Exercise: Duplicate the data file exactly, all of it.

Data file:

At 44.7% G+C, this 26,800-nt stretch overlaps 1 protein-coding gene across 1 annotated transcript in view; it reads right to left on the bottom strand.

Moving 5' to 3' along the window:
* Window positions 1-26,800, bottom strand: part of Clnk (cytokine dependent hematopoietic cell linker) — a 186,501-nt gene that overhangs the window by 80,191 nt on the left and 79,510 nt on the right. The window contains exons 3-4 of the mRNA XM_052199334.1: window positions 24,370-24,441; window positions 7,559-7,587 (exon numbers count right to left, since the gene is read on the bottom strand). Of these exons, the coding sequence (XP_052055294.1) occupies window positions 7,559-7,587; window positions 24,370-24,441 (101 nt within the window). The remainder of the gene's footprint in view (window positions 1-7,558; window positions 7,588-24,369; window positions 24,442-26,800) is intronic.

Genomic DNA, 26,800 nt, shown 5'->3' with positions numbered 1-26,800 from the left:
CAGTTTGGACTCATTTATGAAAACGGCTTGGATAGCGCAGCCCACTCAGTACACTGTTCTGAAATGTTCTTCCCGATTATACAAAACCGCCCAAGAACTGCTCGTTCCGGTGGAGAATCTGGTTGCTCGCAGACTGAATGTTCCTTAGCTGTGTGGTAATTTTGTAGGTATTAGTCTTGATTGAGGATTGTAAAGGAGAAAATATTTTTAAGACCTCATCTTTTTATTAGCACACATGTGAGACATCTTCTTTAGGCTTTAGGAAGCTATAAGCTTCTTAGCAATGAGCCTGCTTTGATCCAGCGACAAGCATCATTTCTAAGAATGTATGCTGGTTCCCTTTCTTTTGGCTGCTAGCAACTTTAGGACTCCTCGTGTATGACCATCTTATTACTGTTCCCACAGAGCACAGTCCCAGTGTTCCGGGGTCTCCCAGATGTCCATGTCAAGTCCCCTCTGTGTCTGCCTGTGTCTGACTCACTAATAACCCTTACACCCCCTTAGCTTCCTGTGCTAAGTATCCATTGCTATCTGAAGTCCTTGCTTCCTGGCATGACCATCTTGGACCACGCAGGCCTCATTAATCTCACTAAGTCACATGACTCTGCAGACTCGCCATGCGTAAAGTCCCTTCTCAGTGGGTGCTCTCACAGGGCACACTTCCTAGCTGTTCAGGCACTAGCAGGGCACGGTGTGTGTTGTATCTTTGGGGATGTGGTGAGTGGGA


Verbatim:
At 44.7% G+C, this 26,800-nt stretch overlaps 1 protein-coding gene across 1 annotated transcript in view; it reads right to left on the bottom strand.

Moving 5' to 3' along the window:
* Window positions 1-26,800, bottom strand: part of Clnk (cytokine dependent hematopoietic cell linker) — a 186,501-nt gene that overhangs the window by 80,191 nt on the left and 79,510 nt on the right. The window contains exons 3-4 of the mRNA XM_052199334.1: window positions 24,370-24,441; window positions 7,559-7,587 (exon numbers count right to left, since the gene is read on the bottom strand). Of these exons, the coding sequence (XP_052055294.1) occupies window positions 7,559-7,587; window positions 24,370-24,441 (101 nt within the window). The remainder of the gene's footprint in view (window positions 1-7,558; window positions 7,588-24,369; window positions 24,442-26,800) is intronic.

Genomic DNA, 26,800 nt, shown 5'->3' with positions numbered 1-26,800 from the left:
CAGTTTGGACTCATTTATGAAAACGGCTTGGATAGCGCAGCCCACTCAGTACACTGTTCTGAAATGTTCTTCCCGATTATACAAAACCGCCCAAGAACTGCTCGTTCCGGTGGAGAATCTGGTTGCTCGCAGACTGAATGTTCCTTAGCTGTGTGGTAATTTTGTAGGTATTAGTCTTGATTGAGGATTGTAAAGGAGAAAATATTTTTAAGACCTCATCTTTTTATTAGCACACATGTGAGACATCTTCTTTAGGCTTTAGGAAGCTATAAGCTTCTTAGCAATGAGCCTGCTTTGATCCAGCGACAAGCATCATTTCTAAGAATGTATGCTGGTTCCCTTTCTTTTGGCTGCTAGCAACTTTAGGACTCCTCGTGTATGACCATCTTATTACTGTTCCCACAGAGCACAGTCCCAGTGTTCCGGGGTCTCCCAGATGTCCATGTCAAGTCCCCTCTGTGTCTGCCTGTGTCTGACTCACTAATAACCCTTACACCCCCTTAGCTTCCTGTGCTAAGTATCCATTGCTATCTGAAGTCCTTGCTTCCTGGCATGACCATCTTGGACCACGCAGGCCTCATTAATCTCACTAAGTCACATGACTCTGCAGACTCGCCATGCGTAAAGTCCCTTCTCAGTGGGTGCTCTCACAGGGCACACTTCCTAGCTGTTCAGGCACTAGCAGGGCACGGTGTGTGTTGTATCTTTGGGGATGTGGTGAGTGGGA